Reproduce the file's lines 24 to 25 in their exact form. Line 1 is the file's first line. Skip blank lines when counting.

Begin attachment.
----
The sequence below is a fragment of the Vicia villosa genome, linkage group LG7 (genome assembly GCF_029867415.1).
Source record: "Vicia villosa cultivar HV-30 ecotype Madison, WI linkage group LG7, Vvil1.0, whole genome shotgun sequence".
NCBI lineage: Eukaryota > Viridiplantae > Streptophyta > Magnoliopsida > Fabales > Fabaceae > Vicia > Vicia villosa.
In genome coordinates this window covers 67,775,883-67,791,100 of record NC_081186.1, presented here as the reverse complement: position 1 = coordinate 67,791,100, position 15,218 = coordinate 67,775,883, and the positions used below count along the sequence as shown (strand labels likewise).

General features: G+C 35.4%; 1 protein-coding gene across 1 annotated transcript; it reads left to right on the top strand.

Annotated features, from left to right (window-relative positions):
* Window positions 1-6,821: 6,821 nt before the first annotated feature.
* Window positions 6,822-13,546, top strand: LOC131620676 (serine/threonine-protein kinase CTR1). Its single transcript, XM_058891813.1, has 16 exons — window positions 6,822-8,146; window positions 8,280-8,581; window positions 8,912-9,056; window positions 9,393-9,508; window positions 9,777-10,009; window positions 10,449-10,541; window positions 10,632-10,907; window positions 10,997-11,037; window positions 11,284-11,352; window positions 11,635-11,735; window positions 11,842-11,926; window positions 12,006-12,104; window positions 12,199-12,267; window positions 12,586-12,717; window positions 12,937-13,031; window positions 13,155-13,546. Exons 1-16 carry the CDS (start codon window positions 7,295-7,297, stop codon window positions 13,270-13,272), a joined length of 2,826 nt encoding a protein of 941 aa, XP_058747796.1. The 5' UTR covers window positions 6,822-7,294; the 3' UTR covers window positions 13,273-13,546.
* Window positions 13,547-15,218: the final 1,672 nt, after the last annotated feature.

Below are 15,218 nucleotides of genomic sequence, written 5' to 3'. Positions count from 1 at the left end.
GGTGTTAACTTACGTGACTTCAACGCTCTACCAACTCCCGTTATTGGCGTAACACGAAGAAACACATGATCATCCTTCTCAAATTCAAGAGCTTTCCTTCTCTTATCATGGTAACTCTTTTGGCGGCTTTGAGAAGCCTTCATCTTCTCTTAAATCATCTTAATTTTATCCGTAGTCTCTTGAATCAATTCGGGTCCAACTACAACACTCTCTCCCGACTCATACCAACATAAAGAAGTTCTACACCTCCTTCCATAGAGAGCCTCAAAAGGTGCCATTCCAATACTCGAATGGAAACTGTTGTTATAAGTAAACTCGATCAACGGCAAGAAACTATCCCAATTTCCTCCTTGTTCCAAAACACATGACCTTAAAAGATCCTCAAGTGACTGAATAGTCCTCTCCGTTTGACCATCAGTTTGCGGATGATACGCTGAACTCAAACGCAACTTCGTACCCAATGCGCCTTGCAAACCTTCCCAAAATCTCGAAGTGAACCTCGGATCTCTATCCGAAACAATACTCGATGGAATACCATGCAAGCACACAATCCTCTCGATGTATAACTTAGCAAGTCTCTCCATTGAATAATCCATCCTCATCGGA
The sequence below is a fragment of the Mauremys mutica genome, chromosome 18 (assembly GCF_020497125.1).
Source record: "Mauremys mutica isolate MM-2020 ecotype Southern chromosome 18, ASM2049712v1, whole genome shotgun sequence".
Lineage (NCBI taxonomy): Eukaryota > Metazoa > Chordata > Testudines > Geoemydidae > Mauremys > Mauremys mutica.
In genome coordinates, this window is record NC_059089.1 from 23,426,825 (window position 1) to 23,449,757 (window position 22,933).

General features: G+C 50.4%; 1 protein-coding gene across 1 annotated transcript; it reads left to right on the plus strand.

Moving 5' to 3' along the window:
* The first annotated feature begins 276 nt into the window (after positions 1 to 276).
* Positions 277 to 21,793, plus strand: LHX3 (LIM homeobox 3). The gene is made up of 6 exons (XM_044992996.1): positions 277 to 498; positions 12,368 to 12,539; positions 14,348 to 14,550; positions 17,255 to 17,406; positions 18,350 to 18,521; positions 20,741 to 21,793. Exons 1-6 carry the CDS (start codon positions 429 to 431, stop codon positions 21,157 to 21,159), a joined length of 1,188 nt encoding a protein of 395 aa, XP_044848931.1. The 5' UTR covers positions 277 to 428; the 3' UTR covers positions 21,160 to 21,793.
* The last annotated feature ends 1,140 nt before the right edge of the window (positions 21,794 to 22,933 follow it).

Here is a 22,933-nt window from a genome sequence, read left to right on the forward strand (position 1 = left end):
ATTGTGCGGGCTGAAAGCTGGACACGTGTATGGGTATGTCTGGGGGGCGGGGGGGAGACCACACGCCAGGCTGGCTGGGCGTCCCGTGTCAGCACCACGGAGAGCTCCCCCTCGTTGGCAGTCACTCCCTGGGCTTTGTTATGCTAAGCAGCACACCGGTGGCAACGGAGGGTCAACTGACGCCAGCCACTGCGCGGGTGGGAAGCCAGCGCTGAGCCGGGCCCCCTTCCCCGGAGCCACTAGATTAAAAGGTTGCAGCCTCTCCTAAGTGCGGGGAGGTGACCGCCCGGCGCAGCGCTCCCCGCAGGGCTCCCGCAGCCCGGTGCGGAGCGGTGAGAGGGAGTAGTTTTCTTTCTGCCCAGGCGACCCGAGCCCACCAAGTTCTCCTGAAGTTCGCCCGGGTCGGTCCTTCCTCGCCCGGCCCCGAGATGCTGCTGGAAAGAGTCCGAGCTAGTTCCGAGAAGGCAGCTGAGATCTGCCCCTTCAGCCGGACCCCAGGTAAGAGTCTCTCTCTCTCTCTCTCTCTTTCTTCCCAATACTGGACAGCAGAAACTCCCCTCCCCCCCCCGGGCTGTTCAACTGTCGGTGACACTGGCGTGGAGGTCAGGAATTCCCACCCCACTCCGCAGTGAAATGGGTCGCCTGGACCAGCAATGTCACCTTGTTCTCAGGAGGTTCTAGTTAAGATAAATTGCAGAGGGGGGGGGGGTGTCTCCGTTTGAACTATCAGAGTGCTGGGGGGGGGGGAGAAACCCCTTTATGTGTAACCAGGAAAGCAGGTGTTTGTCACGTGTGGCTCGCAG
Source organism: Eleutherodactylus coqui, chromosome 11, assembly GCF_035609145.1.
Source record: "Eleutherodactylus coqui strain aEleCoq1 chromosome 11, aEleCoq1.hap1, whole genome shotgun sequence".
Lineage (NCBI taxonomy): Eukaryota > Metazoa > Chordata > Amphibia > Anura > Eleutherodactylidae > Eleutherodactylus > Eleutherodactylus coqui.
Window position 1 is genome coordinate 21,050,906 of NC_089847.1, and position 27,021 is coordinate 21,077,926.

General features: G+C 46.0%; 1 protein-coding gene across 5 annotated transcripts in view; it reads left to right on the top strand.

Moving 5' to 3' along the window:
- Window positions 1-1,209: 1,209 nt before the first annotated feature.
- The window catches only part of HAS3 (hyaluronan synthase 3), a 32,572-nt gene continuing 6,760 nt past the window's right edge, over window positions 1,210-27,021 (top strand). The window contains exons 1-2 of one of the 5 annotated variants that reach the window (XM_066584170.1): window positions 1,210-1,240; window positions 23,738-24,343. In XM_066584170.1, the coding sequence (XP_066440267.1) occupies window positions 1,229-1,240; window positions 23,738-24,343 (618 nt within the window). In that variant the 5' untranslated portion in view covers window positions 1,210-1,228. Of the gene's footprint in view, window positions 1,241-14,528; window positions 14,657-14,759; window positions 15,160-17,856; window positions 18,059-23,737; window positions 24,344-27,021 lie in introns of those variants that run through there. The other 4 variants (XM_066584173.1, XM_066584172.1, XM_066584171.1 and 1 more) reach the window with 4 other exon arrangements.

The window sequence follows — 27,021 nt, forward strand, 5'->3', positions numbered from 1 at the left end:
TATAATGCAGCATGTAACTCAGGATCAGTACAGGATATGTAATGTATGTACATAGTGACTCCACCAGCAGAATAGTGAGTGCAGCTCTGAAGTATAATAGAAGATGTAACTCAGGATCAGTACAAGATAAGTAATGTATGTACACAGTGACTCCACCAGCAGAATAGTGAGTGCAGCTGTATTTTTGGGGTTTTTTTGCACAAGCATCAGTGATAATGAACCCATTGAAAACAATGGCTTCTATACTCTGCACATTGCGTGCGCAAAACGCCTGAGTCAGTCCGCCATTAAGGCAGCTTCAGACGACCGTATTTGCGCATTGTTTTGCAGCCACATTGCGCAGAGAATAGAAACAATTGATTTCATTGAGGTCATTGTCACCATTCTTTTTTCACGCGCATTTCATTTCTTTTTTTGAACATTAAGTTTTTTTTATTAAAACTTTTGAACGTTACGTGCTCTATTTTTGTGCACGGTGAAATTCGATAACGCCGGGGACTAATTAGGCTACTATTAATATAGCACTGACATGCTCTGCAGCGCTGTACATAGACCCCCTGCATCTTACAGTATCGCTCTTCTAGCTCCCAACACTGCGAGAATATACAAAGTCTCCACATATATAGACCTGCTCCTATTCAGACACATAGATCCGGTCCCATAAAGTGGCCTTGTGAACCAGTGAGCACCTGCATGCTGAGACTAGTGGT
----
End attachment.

Source record: "Eleutherodactylus coqui strain aEleCoq1 chromosome 11, aEleCoq1.hap1, whole genome shotgun sequence".
Lineage (NCBI taxonomy): Eukaryota > Metazoa > Chordata > Amphibia > Anura > Eleutherodactylidae > Eleutherodactylus > Eleutherodactylus coqui.